Before discussing respondent's cases, some brief mention should be made of the interpretation of the above section. It is well settled that in determining whether any appropriation of public funds is to be deemed a gift, "the primary and fundamental subject of inquiry is as to whether the money is to be used for a public or private purpose. If it is for a public purpose ... it is not, generally speaking to be regarded as a gift." (City of Oakland v. Garrison, 194 Cal. 298, 302 [228 P. 433].) That case is an interesting one and distinguishes the case of Conlin v. Board of Supervisors, 99 Cal. 17 [33 P. 753, 37 Am.St.Rep. 17, 21 L.R.A. 474], and Id., 114 Cal. 404 [46 P. 279, 33 L.R.A. 752]. The state legislature authorized counties to appropriate money to incorporated municipalities when the board of supervisors determined that the construction or improvement of a street was of general county interest. The sole contention was that this was a gift of county funds to a municipal corporation in direct violation of the express language of the quoted constitutional provision. This court unanimously held that it was not. The case is not analogous to our present case because in the Garrison case the county funds were to be advanced before the construction of the improvement, but it is important because of its interpretation of the constitutional provision. The case reviews many authorities and holds that the opening and extension of streets is a matter of public and not private concern, and further that opening of streets in a city was a matter of general county concern. The court relies strongly on the resolution of the board of supervisors so declaring. It is of some interest that in reaching this result this court relied on and cited Reclamation Board v. Chambers, 46 Cal.App. 476 [189 P. 479], the case relied on and cited in the case of County of Los Angeles v. Rockhold, 3 Cal.2d 192 [44 PaCal.2d 340, 100 A.L.R. 149], on this point.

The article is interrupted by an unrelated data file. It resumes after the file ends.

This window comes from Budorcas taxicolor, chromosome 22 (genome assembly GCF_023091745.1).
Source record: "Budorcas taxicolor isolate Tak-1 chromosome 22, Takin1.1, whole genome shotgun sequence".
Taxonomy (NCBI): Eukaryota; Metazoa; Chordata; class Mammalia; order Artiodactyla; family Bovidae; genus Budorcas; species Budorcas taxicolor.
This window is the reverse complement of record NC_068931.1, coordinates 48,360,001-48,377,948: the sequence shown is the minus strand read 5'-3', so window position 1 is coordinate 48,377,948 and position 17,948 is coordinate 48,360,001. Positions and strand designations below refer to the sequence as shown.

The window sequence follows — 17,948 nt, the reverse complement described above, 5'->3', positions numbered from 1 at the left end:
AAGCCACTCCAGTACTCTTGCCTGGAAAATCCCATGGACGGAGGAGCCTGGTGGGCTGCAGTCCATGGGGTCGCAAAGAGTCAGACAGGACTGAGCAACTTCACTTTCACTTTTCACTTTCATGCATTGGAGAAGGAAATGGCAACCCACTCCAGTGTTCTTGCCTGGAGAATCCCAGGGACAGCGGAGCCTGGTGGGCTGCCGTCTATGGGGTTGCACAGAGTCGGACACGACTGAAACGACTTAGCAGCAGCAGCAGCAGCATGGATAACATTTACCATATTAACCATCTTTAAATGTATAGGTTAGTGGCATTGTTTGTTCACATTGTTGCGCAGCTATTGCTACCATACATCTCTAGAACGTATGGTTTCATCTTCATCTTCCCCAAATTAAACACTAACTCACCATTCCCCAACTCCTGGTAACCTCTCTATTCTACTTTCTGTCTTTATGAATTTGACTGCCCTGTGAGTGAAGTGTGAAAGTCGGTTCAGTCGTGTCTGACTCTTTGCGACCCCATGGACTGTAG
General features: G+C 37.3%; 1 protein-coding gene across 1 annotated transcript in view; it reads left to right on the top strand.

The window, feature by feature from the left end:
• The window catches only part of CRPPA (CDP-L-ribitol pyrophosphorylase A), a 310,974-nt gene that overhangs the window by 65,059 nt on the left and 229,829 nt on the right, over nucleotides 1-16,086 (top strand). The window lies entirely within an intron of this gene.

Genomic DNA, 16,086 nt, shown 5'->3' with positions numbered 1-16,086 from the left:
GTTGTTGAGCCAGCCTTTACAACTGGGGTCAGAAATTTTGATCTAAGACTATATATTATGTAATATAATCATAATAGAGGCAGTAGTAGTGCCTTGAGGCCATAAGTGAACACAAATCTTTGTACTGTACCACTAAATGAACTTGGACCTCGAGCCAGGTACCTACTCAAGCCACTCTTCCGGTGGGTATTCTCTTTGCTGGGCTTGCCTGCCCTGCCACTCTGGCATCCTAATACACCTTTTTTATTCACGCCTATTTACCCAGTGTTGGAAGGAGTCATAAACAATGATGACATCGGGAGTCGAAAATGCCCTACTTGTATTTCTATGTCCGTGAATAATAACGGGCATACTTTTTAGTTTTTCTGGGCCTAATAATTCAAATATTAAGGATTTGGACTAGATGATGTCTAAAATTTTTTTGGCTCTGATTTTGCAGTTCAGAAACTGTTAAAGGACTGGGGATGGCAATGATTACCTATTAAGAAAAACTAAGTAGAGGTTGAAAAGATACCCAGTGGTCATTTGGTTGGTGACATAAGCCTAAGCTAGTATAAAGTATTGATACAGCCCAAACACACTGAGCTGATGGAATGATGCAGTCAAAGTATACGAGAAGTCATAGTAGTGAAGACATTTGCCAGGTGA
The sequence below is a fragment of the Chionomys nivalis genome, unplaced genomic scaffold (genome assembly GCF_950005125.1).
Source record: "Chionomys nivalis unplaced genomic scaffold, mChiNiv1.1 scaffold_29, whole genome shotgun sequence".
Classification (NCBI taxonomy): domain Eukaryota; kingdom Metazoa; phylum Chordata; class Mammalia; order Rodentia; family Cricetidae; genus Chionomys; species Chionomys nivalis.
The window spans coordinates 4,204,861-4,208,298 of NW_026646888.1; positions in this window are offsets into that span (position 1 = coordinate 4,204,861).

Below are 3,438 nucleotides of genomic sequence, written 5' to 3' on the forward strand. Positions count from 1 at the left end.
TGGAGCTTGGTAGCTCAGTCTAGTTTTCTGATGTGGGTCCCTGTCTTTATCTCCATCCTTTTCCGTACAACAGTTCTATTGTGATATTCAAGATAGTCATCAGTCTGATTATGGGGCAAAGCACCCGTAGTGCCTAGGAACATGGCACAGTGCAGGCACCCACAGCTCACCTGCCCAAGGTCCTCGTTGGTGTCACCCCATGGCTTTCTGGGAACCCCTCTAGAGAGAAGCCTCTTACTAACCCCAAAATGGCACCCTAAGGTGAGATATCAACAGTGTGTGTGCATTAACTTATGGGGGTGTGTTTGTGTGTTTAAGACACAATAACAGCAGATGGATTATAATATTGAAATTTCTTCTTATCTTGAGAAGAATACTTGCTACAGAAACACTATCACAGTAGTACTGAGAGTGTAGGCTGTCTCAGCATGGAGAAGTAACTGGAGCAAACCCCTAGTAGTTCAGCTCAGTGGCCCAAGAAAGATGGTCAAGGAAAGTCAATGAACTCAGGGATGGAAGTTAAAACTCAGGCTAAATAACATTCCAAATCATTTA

The Garrison case limits our inquiry to the determination of the question as to whether the issuance of the bonds, as provided in the 1935 act, is for a public purpose. One other principle applicable to the construction of article IV, section 31, should be mentioned. In Veterans' Welfare Board v. Jordan, 189 Cal. 124 [208 P. 284, 22 A.L.R. 1515], there is an exhaustive discussion of what constitutes a public purpose within the meaning of the above constitutional provision. [6 Cal.2d 722] The act there under consideration authorized a $10,000,000 bond issue to raise money to assist war veterans in acquiring homes. This court in that case held that the act was constitutional because it tended to carry out a state policy of land settlement and that it was immaterial that in carrying out this main public purpose, individuals incidentally benefited. At page 141, the court said, "Where a separate and distinct public purpose is achieved and such public purpose is one within the constitutional powers of the legislature to bring about, we do not feel that we would be justified in declaring that the law is unconstitutional, because of the fact that as an incident of its main purpose the credit of the state is used to effectuate that purpose." It was held that a public purpose embodies not only expenditures which are necessary for the continued existence of government, but also those "which may tend to make that government subserve the general well-being of society, and advance the present and prospective happiness and prosperity to the people".